# Mathematics - a new basis

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• March 6th 2013, 08:41 AM
msbiljanica
Re: Mathematics - a new basis
k6-function opposite number - because each has its opposite number, the general form
as.w [q] b = c, a w [q] bs. = c, as.w [q] bs. = c, (s.-tag number which has its opposite number)
k7-Subtraction - one can only be in (a-yes ,b - not), or in the (b -yes ,a - not),
2/.2/4-[1]3/.3/2=1/.1/5/.1/1 , current subtraction 5-2=3
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topsquark show the current notation of what I have reposed (im my 35 characters)
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• March 7th 2013, 05:39 AM
HallsofIvy
Re: Mathematics - a new basis
I am beginning to think this is all a joke. You have, again, given a lot of examples but have not given a single definition. Is there some reason why you refuse to tell us what you are talking about?
• March 7th 2013, 07:14 AM
msbiljanica
Re: Mathematics - a new basis
Quote:

Originally Posted by HallsofIvy
I am beginning to think this is all a joke. You have, again, given a lot of examples but have not given a single definition. Is there some reason why you refuse to tell us what you are talking about?

you want my math to understand math as the present, mine is a different approach, there is no definition, two axioms (and no other definitions), everything has to be connected (no axiom that breaks connectivity)
k7-Subtraction - 1 can only be in (a-yes ,b - not), or in the (b -yes ,a - not),
2/.2/4-[1]3/.3/2=1/.1/5/.1/1 , current subtraction 5-2=3
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Attachment 27424
• March 7th 2013, 07:29 AM
HallsofIvy
Re: Mathematics - a new basis
If there are no definitions then there is nothing to talk about.
• March 8th 2013, 06:54 AM
topsquark
Re: Mathematics - a new basis
Quote:

Originally Posted by HallsofIvy
If there are no definitions then there is nothing to talk about.

I agree completely . And msbiljanica I asked you some time ago to post your paper rather than little snippets. I see no reason to continue the conversation.

-Dan
• March 9th 2013, 08:13 AM
msbiljanica
Re: Mathematics - a new basis
k7-subtraction - there is only 1 u a (b - not), or just u b (a -not),
2/.2/4- [1] = 3/.3/2 1/.1/5/.1/1, current subtraction 5-2 = 3
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Attachment 27456
• March 10th 2013, 08:16 AM
msbiljanica
Re: Mathematics - a new basis
k8-contrast subtraction - 1 is the same in both a and b, there is at present
mathematics.
2/.2/4 $\fbox{-}$ [1]3/.3/2=1/.5/1
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Attachment 27467
• March 13th 2013, 04:50 AM
msbiljanica
Re: Mathematics - a new basis
k9-gap addition - 0 u a or u b there does not exist in the current mathematics
2/.4/2 $\fbox{+}$ [1]3/.3/2=0/.5/0
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• March 13th 2013, 07:39 AM
HallsofIvy
Re: Mathematics - a new basis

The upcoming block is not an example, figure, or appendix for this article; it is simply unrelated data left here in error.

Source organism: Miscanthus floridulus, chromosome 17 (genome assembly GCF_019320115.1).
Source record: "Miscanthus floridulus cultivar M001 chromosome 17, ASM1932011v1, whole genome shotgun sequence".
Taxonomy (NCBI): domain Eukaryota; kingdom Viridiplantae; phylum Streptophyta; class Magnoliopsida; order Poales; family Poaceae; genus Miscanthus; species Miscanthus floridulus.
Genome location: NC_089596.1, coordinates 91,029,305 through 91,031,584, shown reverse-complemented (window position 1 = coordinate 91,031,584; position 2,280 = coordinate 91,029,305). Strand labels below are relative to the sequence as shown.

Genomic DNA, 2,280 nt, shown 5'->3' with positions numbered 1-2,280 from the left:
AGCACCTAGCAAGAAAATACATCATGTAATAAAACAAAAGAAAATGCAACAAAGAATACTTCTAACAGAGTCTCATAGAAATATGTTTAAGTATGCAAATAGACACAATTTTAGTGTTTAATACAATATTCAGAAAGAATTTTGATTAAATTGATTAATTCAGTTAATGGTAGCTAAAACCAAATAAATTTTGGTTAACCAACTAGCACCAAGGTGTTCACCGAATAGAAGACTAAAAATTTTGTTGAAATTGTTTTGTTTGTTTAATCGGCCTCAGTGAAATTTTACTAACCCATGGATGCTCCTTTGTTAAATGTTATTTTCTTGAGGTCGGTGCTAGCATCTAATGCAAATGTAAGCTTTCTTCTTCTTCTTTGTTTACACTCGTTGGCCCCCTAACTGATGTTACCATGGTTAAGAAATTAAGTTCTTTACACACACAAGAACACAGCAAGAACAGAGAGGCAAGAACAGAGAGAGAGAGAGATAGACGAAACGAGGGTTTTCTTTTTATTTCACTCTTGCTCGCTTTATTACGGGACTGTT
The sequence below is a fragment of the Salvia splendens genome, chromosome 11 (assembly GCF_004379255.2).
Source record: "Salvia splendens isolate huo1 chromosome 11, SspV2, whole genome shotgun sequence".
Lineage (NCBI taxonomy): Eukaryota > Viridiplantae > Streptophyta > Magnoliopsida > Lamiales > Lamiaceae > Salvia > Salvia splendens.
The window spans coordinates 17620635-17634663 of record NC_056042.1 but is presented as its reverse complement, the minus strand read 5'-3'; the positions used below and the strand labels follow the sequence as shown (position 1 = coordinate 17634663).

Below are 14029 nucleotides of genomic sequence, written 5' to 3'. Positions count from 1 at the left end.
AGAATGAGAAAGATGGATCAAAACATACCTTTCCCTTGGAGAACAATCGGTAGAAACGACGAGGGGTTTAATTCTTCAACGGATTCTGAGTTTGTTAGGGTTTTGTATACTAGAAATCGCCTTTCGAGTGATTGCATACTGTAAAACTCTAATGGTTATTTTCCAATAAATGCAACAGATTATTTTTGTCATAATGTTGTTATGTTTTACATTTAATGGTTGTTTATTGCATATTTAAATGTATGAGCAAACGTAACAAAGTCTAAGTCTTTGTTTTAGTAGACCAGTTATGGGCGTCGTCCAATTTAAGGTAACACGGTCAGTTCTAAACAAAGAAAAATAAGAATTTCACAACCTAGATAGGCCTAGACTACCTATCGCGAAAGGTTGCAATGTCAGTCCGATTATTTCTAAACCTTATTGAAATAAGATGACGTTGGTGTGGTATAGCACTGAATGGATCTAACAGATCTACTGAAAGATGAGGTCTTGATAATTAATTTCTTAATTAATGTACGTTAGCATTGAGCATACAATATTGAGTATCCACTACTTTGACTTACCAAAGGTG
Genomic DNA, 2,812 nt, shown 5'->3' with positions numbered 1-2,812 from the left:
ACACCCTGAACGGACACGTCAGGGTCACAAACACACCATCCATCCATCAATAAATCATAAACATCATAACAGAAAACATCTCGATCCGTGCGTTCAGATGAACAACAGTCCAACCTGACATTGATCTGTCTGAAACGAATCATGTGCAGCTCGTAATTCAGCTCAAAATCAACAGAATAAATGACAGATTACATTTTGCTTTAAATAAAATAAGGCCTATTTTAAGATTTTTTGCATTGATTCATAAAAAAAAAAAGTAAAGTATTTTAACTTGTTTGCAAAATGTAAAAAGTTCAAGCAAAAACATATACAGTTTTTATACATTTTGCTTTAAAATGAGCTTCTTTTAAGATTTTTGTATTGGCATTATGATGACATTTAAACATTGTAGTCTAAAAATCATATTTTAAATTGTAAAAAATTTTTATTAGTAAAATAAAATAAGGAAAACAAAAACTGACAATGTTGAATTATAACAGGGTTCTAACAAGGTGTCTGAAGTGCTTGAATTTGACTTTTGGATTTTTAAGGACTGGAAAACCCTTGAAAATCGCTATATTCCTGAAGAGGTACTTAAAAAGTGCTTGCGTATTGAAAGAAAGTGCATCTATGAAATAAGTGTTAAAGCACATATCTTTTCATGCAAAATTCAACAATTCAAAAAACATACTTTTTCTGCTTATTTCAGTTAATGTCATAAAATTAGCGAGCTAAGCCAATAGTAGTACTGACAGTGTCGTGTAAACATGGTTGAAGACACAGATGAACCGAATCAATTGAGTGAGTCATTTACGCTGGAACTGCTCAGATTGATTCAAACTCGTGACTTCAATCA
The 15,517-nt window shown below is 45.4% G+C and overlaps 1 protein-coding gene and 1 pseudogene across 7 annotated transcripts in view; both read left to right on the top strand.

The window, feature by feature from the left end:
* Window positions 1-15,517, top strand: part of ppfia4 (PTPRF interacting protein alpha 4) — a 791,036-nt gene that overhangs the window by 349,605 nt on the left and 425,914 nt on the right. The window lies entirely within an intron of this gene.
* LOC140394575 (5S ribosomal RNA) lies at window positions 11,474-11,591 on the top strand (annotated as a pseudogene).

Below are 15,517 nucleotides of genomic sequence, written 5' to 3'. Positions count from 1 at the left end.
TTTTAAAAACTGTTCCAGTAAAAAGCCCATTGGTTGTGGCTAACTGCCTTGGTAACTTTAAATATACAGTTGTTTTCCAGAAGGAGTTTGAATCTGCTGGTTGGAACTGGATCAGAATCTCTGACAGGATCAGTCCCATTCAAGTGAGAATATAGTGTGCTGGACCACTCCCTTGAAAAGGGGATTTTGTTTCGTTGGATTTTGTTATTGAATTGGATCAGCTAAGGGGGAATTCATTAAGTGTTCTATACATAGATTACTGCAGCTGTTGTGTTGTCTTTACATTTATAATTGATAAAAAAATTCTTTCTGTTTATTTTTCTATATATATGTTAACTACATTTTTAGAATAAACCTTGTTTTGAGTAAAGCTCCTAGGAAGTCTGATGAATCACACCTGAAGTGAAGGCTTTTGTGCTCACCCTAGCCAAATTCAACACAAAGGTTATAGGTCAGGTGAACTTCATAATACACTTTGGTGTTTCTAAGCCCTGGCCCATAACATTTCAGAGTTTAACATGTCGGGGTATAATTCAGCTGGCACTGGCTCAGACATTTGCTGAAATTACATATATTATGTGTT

You are still posting and still have not given any definitions. You cannot expect to make up your own language and then expect people to understand you when you speak it.
• March 16th 2013, 06:26 AM
msbiljanica
Re: Mathematics - a new basis
Quote:

Originally Posted by HallsofIvy
You are still posting and still have not given any definitions. You cannot expect to make up your own language and then expect people to understand you when you speak it.

There is no definition,
----------------

k10-gap subtraction - 0 there exists u a (b-no) or u b (a-no), does not exist in the current mathematics
2/.4/2 $\fbox{ -.}$ [1]3/.3/2=0/.2/2/.1/0
Attachment 27550
• March 16th 2013, 09:52 AM
HallsofIvy
Re: Mathematics - a new basis
Then you are just writing symbols at random?
• March 19th 2013, 09:02 AM
msbiljanica
Re: Mathematics - a new basis
k11-gap opposite subtraction - 0 exists in a and b does not exist in the current mathematics
2/.4/2 $\fbox{-/ }$[1]3/.3/2=0/.2/0
Attachment 27596
• April 8th 2013, 09:54 AM
msbiljanica
Re: Mathematics - a new basis
• April 8th 2013, 12:55 PM
topsquark
Re: Mathematics - a new basis
Thank you for posting that part of the paper. It makes things much easier to understand.

Unfortunately I don't really see the point. I mean there's nothing wrong with looking at things with a fresh start, but your constant comparisons with "typical" Mathematics just doesn't seem to have direction. I looked at the first 10 pages or so (before I got lost in the notation) and came up with two comments:
1. As an example of your comparisons with current Mathematics: "numerical semi-lines" and "numerical points" are merely a collection of points and line segments. Those concepts are geometric in nature and have been around since Euclid.

2. At the very least your first 5 or 6 "proofs" end up being derived by introduction of new notation, which in and of itself proves nothing.

1. Include an abstract to your paper explaining what your goals and results are.

2. Define your symbols as a part of the proof and use it to actually prove your assertions. New notation does not imply proof. This needs to be sharpened up.

3. Look more carefully at what's already out there. It's nice to say that the natural numbers are constructed by axiom, but that is not a requirement. The Peano axioms can be used to construct the natural numbers, for example.

Address at least these issues (maybe someone else will chime in with other thoughts for you) and perhaps post your revised paper. As a Forum we are not going to edit your paper for you but if someone here is willing to give you advice they are welcome to.

-Dan
• October 27th 2013, 10:14 AM
msbiljanica
Re: Mathematics - a new basis
Here I am again,
I'll give you an example that challenges sets of numbers (rational, irrational, real)
question is whether a real number can be written as a fraction (rational number)

$\frac{a}{1}$ , $a$ $\in{R}$

See you again!!
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